C. he hired Guérin to create renderings of alternative designs. The paintings, still in the National Archives, were influential in Bacon's triumph. After he received the commission, Bacon retained Guerin to paint two large murals and Emancipation, that decorate the cella of the memorial above the Gettysburg and Second Inaugural Addresses, they were cleaned, revealing a subtle color palette that complements Daniel Chester French’s Seated Lincoln statue. In 1916 he was elected into the National Academy of Design as an Associate member and became a full Academician in 1931; as an adjunct to his work as an illustrator, Guérin took an active part in the international expositions of his day, showing at the Pan American Expo in Buffalo, New York, 1901, the Louisiana Purchase Expo held in St Louis in 1904 at which he won a silver medal, the Lewis & Clark Expo in Portland, Oregon in 1905. He published illustrations of these fairs in popular magazines of the day. In 1915, Guérin was asked by Edward Bennett to serve as Director of Color at the Panama Pacific International Exposition in San Francisco.
Unlike previous fairs, this west coast effort used a palette of Mediterranean colors to accent the buildings to take advantage of the local climate and flora. It is that connections that he made there led to his one-man show at the University of California, Berkeley two years followed by several large murals in the old Federal Reserve Bank Building of San Francisco; because of his early Chicago based background, Guérin was a frequent collaborator with the Chicago architectural firm Graham, Probst & White. Most notable of these commissions was the dramatic fire curtain for the theatre in GAPW's Chicago Civic Opera Building in 1929. Guérin's work as a book illustrator came as a result of magazine commissions. Articles in The Century by Maria Hornor Lansdale resulted in her 1906 travel book, The Chateaux of Touraine, which supplements its many photographs with Guérin's paintings. From 1909 to 1911 the painter traveled with Robert Hichens to create similar illustrations for his popular books on Egypt, the Holy Land, the Near East.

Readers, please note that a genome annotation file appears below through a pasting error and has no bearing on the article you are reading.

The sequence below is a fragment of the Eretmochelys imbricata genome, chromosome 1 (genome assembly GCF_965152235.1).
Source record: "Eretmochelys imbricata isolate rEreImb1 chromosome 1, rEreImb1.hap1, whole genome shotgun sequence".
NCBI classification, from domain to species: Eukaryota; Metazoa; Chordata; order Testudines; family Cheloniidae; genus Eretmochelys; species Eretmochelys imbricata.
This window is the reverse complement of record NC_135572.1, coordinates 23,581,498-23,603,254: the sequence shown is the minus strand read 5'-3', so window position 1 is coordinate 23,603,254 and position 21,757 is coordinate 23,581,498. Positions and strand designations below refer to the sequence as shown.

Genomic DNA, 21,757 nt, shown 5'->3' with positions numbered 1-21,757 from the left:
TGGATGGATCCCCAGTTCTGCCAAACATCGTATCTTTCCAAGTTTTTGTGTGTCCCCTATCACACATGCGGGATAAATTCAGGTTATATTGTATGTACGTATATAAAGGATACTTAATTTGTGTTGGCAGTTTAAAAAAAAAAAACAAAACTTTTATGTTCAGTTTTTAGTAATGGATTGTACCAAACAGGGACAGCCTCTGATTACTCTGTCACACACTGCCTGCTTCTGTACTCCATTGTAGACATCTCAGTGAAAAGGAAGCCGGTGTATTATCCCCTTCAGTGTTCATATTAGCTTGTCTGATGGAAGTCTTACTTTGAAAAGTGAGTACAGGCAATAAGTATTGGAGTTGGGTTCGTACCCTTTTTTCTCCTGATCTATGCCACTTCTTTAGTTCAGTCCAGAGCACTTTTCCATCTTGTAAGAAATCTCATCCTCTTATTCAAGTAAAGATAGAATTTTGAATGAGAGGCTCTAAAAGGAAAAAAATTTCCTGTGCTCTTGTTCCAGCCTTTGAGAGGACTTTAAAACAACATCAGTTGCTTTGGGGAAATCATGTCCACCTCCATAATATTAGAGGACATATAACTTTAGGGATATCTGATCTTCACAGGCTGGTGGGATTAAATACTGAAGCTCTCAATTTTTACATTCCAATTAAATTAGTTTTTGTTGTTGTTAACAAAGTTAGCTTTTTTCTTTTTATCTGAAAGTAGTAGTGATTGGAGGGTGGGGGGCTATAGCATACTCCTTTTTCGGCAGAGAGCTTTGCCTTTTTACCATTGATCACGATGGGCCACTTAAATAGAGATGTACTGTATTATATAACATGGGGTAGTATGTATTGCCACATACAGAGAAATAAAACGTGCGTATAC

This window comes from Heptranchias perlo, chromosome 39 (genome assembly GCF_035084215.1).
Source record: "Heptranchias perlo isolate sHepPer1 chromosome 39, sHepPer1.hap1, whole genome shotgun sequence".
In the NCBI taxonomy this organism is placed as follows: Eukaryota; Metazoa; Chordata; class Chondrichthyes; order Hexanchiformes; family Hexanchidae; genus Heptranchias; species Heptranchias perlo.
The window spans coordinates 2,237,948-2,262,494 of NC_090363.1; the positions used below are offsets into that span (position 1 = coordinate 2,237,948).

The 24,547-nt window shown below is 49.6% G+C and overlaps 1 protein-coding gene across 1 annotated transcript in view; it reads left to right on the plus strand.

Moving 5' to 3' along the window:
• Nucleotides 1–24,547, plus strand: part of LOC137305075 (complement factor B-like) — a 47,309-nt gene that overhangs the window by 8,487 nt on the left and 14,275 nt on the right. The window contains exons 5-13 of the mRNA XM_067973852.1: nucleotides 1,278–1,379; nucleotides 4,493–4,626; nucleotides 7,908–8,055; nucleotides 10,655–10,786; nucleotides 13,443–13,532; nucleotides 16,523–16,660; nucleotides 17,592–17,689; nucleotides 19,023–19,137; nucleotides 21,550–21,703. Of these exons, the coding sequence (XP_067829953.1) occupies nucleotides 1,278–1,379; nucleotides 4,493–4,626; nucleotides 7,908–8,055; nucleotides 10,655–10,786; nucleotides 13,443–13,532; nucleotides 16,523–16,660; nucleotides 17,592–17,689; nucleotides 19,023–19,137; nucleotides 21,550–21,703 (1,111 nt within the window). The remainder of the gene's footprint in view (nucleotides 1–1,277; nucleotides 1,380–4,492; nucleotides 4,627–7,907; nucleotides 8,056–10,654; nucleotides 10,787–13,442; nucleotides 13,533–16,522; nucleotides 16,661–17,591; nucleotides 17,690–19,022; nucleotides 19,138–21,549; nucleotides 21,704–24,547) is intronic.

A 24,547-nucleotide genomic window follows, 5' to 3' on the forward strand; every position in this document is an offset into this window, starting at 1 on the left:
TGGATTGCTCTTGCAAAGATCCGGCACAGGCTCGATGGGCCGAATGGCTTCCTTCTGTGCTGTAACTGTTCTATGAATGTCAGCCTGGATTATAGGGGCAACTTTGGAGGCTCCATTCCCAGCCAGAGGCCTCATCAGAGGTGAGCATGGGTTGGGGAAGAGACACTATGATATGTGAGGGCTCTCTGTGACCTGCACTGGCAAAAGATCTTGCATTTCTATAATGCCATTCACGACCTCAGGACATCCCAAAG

The superb color lithography in these books, as well as two he published with Maxfield Parish, has made them collectible today. Despite his wish to be regarded as a major serious artist, Jules Guérin is most regarded as an illustrator and architectural delineator. Indeed, he stands tall among a distinguished group of American artists who brought to life the scenes and buildings of the Progressive Era in the emerging print media of the early Twentieth Century. Pennsylvania Station, McKim, Mead & White, New York, NY 1911 Liberty Memorial, Harold Van Buren Magonigle, Kansas City, MO 1921-35 Lincoln Memorial, Henry Bacon, Washington, D. C. 1922 Union Trust Building, Anderson, Probst & White, Cleveland, OH 1924 Cleveland Terminal Group, Anderson, Probst & White, Cleveland, OH 1924 Illinois Merchants Bank, Anderson, Probst & White, Chicago, IL 1924 Federal Reserve Bank Building of San Francisco, George Kelham, San Francisco, CA 1924 Chicago Civic Opera, Anderson, Probst & White, Chicago, IL 1929 Merchandise Mart, Anderson, Probst & White, Chicago, IL 1930 Louisiana State Capitol, Solis Seiferth, Baton Rouge, LA 1932 Books by Robert Hichens, illustrated By Jules Guérin.
The Fruitful Vine Egypt and Its Monuments The Holy Land The Near East - Dalmatia and Cons
The New York Times
The New York Times is an American newspaper based in New York City with worldwide influence and readership. Founded in 1851, the paper has won more than any other newspaper; the Times is ranked 17th in the world by circulation and 2nd in the U. S; the paper is owned by The New York Times Company, publicly traded and is controlled by the Sulzberger family through a dual-class share structure. It has been owned by the family since 1896. G. Sulzberger, the paper's publisher, his father, Arthur Ochs Sulzberger Jr. the company's chairman, are the fourth and fifth generation of the family to helm the paper. Nicknamed "The Gray Lady", the Times has long been regarded within the industry as a national "newspaper of record"; the paper's motto, "All the News That's Fit to Print", appears in the upper left-hand corner of the front page. Since the mid-1970s, The New York Times has expanded its layout and organization, adding special weekly sections on various topics supplementing the regular news, editorials and features.